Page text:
At first, it may feel silly to do nothing but repeat the same mantra again and again, but you’ll start to understand the power of this habit over time. Keep going for at least a month to really see the results.

Continuous learning

As we’ve mentioned already, one of the greatest benefits of having a growth mindset is continually learning. Even if you don’t yet have a growth mindset, adopting this habit will steer you in the right direction by making you more comfortable with facing challenges. You’ll prove to yourself that you can learn new things and improve.

Set aside at least thirty minutes a day for your learning — whether you choose an online course, a book, or videos. Make sure you choose topics you find difficult yet interesting.


People with fixed mindsets hold themselves back by caring too much about the judgments of other people. They want others to view them as capable, and they focus on retaining that image. One way to remedy this is to purposely seek out feedback from others so you get used to hearing it.

If you’re in college, ask your professors to give you more detailed feedback on your essays or projects. At work, you can see if your manager or colleagues have any pointers for you.

Take the time to truly understand any negative feedback you get, because this is where the most growth lies.

Pushing yourself out of your comfort zone

No matter how many affirmations you do in front of the mirror, you won’t develop a growth mindset unless you can push yourself out of your comfort zone.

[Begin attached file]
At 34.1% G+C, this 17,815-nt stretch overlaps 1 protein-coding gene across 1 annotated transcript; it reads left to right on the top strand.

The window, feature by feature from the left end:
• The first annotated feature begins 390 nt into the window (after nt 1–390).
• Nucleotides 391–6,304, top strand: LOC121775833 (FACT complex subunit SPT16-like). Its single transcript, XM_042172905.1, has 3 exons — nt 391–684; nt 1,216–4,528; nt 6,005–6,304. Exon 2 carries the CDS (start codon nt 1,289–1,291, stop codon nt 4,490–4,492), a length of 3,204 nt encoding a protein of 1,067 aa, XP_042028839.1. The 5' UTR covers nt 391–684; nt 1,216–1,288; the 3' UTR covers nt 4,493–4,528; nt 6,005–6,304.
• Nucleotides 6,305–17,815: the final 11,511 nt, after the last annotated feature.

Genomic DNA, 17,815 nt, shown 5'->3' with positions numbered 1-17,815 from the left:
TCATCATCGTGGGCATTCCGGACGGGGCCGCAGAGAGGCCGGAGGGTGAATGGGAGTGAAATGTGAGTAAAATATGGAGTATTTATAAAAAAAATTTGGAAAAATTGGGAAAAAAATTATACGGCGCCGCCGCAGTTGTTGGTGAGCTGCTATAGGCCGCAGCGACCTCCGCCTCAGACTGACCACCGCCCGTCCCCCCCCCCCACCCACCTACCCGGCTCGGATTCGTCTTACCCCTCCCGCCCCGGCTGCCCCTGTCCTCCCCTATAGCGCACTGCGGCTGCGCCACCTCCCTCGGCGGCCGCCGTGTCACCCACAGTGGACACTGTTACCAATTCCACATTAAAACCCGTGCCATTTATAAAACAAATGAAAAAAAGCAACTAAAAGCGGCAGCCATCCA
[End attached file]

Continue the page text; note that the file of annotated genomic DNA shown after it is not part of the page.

In an academic context, that may mean studying something you’re not confident about learning or opting for a professor known for leading difficult courses.

As for the world of finances, leaving your comfort zone might mean applying for a job you’re not sure you’re capable of or starting a risky entrepreneurial venture.

You can also push yourself in small ways, such as speaking in class even though you’re not sure you have the right answer. Try to set small goals for yourself each week.

The right network

Building a solid network can help you to foster personal growth and adopt a growth mindset toward life. As they say, we’re the product of the people we spend the most time with.

Even if you have a fixed mindset currently, spending time around growth-oriented people can help to nudge you into a new way of thinking. It’s not always easy to figure out if someone has a growth or fixed mindset the first time you meet them, but you’re likely to find more of them in groups related to personal improvement, passions, and ambition.

It’s all about the mindset

A growth mindset is all about realizing that you can learn from your mistakes and push your limits to unlock your full potential. This will boost your chances of achieving academic and financial success — but it will free you up to enjoy life more and feel better about yourself.

As part of your commitment to continuous learning, why not educate yourself more on managing your finances? At Frugal Student, we have a newsletter that sends out regular tips specific to college students.